TAMPA — For 14 years, criminal cases involving accused rapists, molesters and child abusers in Hillsborough County have been heard by a single judge in the sex offender division.
Advocates of this highly specialized court for pedophiles and predators call it a smart, efficient way to handle difficult cases with unique sensitivities. But critics say no judge can hear the horrifying details of rape and abuse day after day without becoming biased — particularly when children are victims.
And they point to Circuit Judge Chet Tharpe — known for his dramatic pronouncements, his sometimes lengthy sentences and his recent rebuke from an appeals court — as proof.
Now Hillsborough's sex offender court is no more.
This week, Circuit Judge Manuel Menendez Jr. dissolved the division in one of his last acts as chief judge before he retires. Menendez informed the judges that as of Jan. 1, sex and child abuse cases will be randomly distributed among criminal court judges who hear felony cases ranging from grand theft to murder.
The move, he said, had been "contemplated for a while."
"I thought we needed resources elsewhere, and this is a way of doing that," Menendez said, pointing out that no special division exists for murders, which are also complex and important cases.
Tharpe, on the bench for 24 years and in sex offender court for eight, could not be reached for comment Wednesday.
So-called "boutique" courts allow specially assigned lawyers and judges to get steeped in the nuances of a specific area of law. Hillsborough has drug court, probation court, veterans court and animal court, among others. None has drawn the attention of sex offender court under Tharpe — particularly after the case of accused child pornographer Peter Barnhill.
Caught with thousands of graphic images on his hard drive, Barnhill had no record and passed a lie detector test indicating he had never touched a child. A psychologist called him low-risk.
At the sentencing, an emotional Judge Tharpe called child pornography "epidemic" and indicated Barnhill had a 50-50 chance of molesting a child. Tharpe gave him 22 years.
In a strongly worded opinion, the 2nd District Court of Appeal ordered a new sentencing by a different judge. The appeals court noted that Tharpe spoke of his struggle with such cases "every single day of my life since I've been put into this division" and said the judge equated Barnhill with those similarly charged rather than considering his individual case. Clearly, Barnhill did not get "a hearing in a dispassionate environment before a fair and impartial judge."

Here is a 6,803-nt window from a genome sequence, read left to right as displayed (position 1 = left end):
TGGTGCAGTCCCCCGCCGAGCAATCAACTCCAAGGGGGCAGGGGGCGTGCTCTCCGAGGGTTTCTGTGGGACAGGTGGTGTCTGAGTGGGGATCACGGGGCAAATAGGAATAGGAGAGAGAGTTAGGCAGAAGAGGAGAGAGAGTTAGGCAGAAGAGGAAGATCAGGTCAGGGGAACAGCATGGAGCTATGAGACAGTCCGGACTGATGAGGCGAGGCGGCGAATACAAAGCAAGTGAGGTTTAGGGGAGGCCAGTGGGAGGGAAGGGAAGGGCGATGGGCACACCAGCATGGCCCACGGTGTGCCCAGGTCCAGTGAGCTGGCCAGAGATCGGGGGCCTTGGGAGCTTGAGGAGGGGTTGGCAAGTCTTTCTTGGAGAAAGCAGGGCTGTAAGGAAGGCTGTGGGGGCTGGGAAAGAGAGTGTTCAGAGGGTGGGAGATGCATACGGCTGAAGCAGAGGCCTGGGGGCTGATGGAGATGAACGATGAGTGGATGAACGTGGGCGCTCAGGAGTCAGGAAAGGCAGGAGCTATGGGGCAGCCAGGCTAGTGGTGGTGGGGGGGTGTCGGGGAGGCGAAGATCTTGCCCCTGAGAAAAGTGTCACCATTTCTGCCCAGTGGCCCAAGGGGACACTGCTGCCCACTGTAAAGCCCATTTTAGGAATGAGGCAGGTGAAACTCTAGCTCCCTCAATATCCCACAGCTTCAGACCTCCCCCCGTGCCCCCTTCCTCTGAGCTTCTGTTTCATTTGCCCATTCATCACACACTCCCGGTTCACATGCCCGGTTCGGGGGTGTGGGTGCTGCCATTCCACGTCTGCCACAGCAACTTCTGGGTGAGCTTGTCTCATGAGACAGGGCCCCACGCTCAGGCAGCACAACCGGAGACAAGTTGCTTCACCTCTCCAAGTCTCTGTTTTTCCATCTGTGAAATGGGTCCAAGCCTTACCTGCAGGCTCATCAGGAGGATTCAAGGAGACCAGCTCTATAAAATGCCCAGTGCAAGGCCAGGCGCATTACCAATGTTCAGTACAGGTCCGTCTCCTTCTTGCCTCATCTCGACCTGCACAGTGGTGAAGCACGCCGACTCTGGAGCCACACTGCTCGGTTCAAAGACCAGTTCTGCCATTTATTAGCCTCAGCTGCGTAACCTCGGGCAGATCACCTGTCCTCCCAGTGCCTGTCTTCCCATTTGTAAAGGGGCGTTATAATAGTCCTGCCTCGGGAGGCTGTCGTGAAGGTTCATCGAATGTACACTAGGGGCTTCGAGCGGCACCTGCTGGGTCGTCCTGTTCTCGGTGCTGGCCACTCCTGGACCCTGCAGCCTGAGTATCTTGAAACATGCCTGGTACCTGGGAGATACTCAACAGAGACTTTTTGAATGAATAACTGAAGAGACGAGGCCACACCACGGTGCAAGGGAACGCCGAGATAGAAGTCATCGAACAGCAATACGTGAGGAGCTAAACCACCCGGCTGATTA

Other Tharpe sentences have gotten attention, including four life terms for the rapist of a 75-year-old woman and 690 years for a man who beat and molested boys.
Citing the Barnhill rebuke, Hillsborough Public Defender Julie Holt sent a letter to the chief judge in August saying sex offender court was no longer necessary or efficient, particularly since DNA and other scientific evidence are now commonplace in cases from petty theft to murder.
The specialized division "can also lead to the development of personal biases, perceptions and beliefs on the part of the court as well as the lawyers" assigned there, Holt wrote. The Hillsborough County Association of Criminal Defense Lawyers also wrote of concerns about "predictable 'rubber-stamped' sentences."
"We feel that one person can only listen to so many sexual cases before it can take a toll on the person's objectivity," the letter said. "We fear, with great respect, that this may now be the case." Other lawyers spoke of the possibility of using the Barnhill decision to get Tharpe recused from their own similar cases.
Tharpe is assigned to a criminal division and will continue to hear cases involving convicted sex offenders who may be held under civil commitment under the Jimmy Ryce Act.
A spokesman for Hillsborough State Attorney Mark Ober said the sex offender division, like other specialty courts, served Hillsborough County well. "We were hopeful it would not be disbanded," Mark Cox said.
Tampa defense lawyer Lyann Goudie said she believed this was a good decision for the court system overall.
"It's got to be difficult to handle those kinds of crimes, especially crimes that involve children," she said. "If that's all they were seeing day in and day out, it would be the very rare person that would be able to maintain objectivity and neutrality."
Sue Carlton can be reached at (813) 226-3376 or email@example.com.